Common Core State Standards: Tests Worth Teaching to – Part 2

Common Core State Standards:  Tests Worth Teaching to - Part 2In a previous post (Part One), I discussed the MSPAP program in Maryland as an example of a “test worth teaching to” and pointed out the ways in which its good intentions were subverted.  Basically, as the assessment became high stakes for schools, schools sought short cuts and formulas they felt would lead to success.  Often what the formulaic approach required was actually counter to good instructional practice.  So this raises the question of are there high stakes tests that are actually tests worth teaching to?  And how would these tests compare to the proposed consortia assessments?  From this comparison we may get a sense of whether the assessments from PARCC and SBAC will be worth teaching to.

I think many would point to the AP testing program.  There are some concerns about content covered in these tests.  I know that many AP tests have been and are being revised to narrow the scope of what may be covered to allow teachers to focus more on depth of understanding.  And there may be differing views about whether to reward college credit for AP scores or simply use the scores for placement decisions; however, these concerns do not directly question the value of the program as a whole.  On the whole, the AP tests are recognized as rigorous educational assessments that require students to demonstrate their depth of content knowledge.  Further, participation in an AP course or courses correlates strongly with subsequent success in college.

First, the AP tests are long – taking about half a school day – and they are focused in their content coverage. ELA is broken into two tests, one focused on literature and one on language and composition.  Consortia assessments will cover both areas. In math, Calculus is offered as two assessments and statistics is a separate assessment.  SBAC will cover at least algebra, geometry and statistics in one assessment.  PARCC will offer three high school assessments, but PARCC assessments will still have a broader scope than AP exams with statistics embedded in algebra or geometry assessments—alternatively PARCC will offer three integrated assessments.  This is important because there will be a tradeoff between measuring the breadth of the Common Core State Standards and measuring their depth.  Because of the breadth of their assessments, the consortia will be limited in measuring depth of understanding.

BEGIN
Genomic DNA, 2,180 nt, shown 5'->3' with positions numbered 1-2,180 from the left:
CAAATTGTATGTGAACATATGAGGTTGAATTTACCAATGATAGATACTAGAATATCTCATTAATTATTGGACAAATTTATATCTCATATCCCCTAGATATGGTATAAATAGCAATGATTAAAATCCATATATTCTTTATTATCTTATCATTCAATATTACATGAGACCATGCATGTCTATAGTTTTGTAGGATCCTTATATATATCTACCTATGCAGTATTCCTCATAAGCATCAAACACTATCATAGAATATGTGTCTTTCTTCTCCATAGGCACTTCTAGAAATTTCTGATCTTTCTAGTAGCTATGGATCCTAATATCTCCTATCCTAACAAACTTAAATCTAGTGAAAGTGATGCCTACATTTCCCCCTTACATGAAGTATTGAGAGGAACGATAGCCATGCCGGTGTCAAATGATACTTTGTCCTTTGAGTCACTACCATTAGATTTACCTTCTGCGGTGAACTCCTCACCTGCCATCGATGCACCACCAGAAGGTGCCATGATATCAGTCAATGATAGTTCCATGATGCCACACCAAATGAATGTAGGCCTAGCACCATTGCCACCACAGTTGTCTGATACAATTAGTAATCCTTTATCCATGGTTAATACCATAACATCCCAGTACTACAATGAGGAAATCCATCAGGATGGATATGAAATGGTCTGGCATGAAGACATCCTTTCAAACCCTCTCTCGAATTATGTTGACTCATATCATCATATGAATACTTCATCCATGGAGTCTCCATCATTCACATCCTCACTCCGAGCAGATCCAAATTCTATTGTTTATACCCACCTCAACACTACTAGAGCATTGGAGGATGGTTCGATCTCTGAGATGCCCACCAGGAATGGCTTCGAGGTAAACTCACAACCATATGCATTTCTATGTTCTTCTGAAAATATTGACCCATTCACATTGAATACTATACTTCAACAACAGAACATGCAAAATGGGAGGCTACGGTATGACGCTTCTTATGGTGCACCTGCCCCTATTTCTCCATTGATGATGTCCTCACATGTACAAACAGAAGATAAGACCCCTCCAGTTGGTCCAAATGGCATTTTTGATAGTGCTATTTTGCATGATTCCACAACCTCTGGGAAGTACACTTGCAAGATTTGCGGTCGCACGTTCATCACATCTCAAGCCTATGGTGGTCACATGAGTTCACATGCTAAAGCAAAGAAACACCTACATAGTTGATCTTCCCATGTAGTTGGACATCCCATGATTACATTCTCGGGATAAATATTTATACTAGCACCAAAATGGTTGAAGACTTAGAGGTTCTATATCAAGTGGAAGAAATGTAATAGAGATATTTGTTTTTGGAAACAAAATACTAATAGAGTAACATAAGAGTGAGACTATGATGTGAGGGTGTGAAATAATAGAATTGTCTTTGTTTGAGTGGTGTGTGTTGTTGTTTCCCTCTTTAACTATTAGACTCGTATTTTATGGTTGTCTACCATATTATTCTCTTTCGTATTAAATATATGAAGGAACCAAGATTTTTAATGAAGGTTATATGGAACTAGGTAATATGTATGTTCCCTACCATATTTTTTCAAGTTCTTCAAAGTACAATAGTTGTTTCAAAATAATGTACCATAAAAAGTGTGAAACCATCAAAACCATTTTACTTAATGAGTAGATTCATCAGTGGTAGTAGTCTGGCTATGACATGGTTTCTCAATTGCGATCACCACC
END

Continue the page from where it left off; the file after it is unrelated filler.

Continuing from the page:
Another limiting factor in measuring depth of understanding will be cost.  AP tests are expensive with a cost per student three or four time the cost that the consortia are suggesting for their educational assessments.  Though some of the costs of AP assessments go to item development, much of the cost goes to the scoring of the constructed response items used to measure the depth of student understanding.  Remember, the over three hundred million dollars the consortia received from the federal government is only for test development, not test administration and scoring.  States are not able to pay for extensive scoring of constructed response items.

Some might argue that the consortia will measure the depth of the standards through their technology enhanced items (TEI) rather than through constructed response.  However, the TEI released so far do not fulfill this promise.  This brief thought experiment comparing the upcoming consortia assessments to the AP assessments confirms my belief that the promise of the Common Core State Standards will not be fulfilled by considering the assessments as “tests worth teaching to.”

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